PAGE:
10:35: I remained in the teacher's lounge for the 25 minutes of récréation. On a normal day, récréation is a blur of running boys and screaming girls and flying soccer balls and rogue jump ropes and the occasional fight. See for yourself--this is how I enter the courtyard. But today, wounded as I am, I know I won't be able to handle the storm. 

I'm not the only one who has remained hiding in the barracks. Almost all the other teachers have gathered here as well. We're only missing the three teachers who are on playground duty. My heart goes out to them on this day. 

Most of the teachers have remained unscathed. The highest fish count for any of them is three. They looked at me with pity and sympathy as I turned around to reveal the seven fish on my back. They feel more sorry for me when I tell them that this isn't a tradition in the United States, and this is my very first time defending myself against an army of children with fish. 

Now it's time for my third and final CM2 group, and I'm waiting outside the classroom as they take off their coats and get settled again. I feel stronger now. I have rested. I will endure.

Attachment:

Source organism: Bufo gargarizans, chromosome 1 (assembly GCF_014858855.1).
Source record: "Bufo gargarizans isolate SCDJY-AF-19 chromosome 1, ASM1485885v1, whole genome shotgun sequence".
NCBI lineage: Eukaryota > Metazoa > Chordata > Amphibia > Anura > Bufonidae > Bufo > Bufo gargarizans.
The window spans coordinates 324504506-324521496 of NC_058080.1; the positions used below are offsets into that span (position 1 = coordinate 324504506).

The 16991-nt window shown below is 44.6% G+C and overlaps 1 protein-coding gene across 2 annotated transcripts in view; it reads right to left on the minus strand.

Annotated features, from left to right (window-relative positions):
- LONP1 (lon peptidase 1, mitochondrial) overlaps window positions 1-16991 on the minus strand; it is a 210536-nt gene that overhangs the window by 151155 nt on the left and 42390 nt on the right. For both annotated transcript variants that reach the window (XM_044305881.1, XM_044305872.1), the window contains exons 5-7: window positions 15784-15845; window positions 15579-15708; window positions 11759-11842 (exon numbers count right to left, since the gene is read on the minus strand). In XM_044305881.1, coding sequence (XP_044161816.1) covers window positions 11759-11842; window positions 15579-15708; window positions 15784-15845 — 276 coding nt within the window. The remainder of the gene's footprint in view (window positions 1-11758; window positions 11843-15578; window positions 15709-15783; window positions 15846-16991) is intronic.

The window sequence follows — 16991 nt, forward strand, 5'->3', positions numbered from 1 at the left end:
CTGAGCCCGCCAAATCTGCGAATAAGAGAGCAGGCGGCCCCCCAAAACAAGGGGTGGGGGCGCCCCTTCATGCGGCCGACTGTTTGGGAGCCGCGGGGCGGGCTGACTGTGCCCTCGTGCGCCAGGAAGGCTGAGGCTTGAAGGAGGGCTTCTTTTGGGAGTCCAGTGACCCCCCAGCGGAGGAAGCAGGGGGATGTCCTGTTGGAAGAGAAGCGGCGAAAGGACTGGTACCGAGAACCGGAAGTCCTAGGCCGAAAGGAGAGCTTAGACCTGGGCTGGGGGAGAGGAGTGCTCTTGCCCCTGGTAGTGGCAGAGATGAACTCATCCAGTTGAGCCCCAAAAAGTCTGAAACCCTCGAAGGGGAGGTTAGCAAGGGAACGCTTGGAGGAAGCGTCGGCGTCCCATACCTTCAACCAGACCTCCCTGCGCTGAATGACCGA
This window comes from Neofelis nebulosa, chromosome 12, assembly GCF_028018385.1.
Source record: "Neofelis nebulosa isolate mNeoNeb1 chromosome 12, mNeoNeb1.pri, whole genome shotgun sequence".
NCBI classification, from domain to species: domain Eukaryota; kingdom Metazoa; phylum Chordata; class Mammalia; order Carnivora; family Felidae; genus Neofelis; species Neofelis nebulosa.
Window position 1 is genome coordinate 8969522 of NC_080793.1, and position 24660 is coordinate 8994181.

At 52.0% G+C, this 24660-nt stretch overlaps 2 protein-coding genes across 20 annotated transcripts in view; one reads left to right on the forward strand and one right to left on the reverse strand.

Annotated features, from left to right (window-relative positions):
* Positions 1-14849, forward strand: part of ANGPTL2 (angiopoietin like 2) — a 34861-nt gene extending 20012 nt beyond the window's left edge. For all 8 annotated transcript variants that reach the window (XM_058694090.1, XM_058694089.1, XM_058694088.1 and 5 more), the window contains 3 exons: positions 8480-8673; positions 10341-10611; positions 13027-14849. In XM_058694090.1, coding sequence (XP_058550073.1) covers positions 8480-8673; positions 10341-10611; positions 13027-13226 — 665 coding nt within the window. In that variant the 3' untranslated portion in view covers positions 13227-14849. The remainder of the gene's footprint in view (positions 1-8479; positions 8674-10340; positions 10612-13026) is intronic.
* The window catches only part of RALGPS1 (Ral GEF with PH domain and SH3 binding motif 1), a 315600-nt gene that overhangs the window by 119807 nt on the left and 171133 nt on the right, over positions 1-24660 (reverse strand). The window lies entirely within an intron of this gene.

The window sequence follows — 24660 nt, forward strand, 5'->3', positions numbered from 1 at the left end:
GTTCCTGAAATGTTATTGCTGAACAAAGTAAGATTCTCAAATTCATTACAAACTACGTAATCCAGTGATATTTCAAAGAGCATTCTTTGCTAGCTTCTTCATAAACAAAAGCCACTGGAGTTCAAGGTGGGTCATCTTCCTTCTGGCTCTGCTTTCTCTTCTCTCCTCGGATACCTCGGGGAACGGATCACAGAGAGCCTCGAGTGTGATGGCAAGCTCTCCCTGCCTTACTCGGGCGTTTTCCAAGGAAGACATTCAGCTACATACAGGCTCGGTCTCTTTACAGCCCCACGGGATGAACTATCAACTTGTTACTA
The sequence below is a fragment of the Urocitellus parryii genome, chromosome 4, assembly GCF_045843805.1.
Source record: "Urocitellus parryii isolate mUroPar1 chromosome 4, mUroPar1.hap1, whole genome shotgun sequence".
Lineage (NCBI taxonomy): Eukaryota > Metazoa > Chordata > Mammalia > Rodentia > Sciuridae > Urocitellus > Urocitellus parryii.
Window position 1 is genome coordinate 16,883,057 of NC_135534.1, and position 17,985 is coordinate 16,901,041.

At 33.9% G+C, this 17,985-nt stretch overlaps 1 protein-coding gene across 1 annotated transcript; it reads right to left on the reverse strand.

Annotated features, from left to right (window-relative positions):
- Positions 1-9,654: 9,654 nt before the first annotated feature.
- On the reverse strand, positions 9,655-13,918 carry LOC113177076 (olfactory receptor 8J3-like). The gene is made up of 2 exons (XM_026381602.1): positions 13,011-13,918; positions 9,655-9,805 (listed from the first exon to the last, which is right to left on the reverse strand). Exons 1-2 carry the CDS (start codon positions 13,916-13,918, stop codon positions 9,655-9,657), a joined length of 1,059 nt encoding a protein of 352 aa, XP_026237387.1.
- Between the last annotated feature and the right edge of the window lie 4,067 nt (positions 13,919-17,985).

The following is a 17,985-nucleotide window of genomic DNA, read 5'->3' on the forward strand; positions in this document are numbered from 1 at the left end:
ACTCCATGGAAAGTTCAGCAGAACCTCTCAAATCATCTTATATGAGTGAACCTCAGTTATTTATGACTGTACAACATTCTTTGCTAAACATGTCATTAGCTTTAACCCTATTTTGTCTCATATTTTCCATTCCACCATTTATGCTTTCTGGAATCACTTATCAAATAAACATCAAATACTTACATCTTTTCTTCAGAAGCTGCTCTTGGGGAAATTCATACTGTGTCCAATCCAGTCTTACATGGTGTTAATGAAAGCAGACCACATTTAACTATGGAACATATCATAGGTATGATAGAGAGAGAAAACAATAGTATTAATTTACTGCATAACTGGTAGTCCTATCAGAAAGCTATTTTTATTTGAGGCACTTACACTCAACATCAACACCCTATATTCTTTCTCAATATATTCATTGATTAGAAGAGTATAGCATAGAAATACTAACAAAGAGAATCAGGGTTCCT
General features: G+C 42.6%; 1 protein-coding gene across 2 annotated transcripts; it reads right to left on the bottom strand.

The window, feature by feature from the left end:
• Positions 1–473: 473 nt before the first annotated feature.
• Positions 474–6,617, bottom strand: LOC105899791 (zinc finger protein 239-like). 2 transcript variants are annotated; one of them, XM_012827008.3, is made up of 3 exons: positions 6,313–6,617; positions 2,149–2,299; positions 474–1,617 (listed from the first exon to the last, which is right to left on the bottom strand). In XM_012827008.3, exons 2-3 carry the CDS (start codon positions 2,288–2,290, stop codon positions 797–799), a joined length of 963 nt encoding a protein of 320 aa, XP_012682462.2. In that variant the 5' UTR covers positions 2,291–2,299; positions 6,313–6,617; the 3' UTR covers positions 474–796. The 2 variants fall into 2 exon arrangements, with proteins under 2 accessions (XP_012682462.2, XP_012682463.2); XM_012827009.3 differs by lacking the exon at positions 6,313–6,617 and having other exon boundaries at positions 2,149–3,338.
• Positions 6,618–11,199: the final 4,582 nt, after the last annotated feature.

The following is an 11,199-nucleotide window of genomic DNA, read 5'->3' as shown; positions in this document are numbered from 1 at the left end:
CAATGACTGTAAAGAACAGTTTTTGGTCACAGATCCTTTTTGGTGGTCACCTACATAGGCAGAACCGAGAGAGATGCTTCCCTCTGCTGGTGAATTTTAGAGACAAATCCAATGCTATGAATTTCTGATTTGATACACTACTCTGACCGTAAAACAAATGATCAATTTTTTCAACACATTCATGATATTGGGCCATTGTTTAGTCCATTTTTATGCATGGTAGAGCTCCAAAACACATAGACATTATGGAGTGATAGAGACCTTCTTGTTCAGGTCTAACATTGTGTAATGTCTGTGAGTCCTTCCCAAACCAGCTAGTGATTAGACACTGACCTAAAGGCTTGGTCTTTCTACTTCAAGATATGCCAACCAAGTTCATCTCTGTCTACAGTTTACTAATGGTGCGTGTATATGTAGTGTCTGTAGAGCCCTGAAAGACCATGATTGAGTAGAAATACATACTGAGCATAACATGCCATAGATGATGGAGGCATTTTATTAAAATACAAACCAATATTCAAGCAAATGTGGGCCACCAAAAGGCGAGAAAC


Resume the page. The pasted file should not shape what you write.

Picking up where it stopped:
A class of cute little CP (1st Grade) students is walking past me. They see all the fish on my back, and begin to point at me and giggle. A few look like they're about to fall over in hysterics. Today, everyone is an enemy.

11:13: Récréation appears to have been a total bloodbath where everyone used up their remaining fish ammo. I assume this because the third CM2 group did not actually attack me, they just admired the work of their classmates, and now the students in my second CM1 group are tracing and cutting out more fish instead of paying attention. Great. Time for another one of those "I know this might not feel like a real class but hey actually it is" talks.

11:17: The talk works...kind of. The threat of sending them back to their teacher works better. We finally start learning. For some reason, this particular group is interested in the learning the English names of large water creatures such as dolphins, whales, and sharks. There's 10 minutes left and we still haven't gotten to charades.

11:35: After a very short round of charades, class is over. I take everyone back to the the classroom, and I'm just about to turn around when I feel another soft push on my back. Christopher, the final student to enter the classroom, gives me a huge smile. I give him a huge sigh.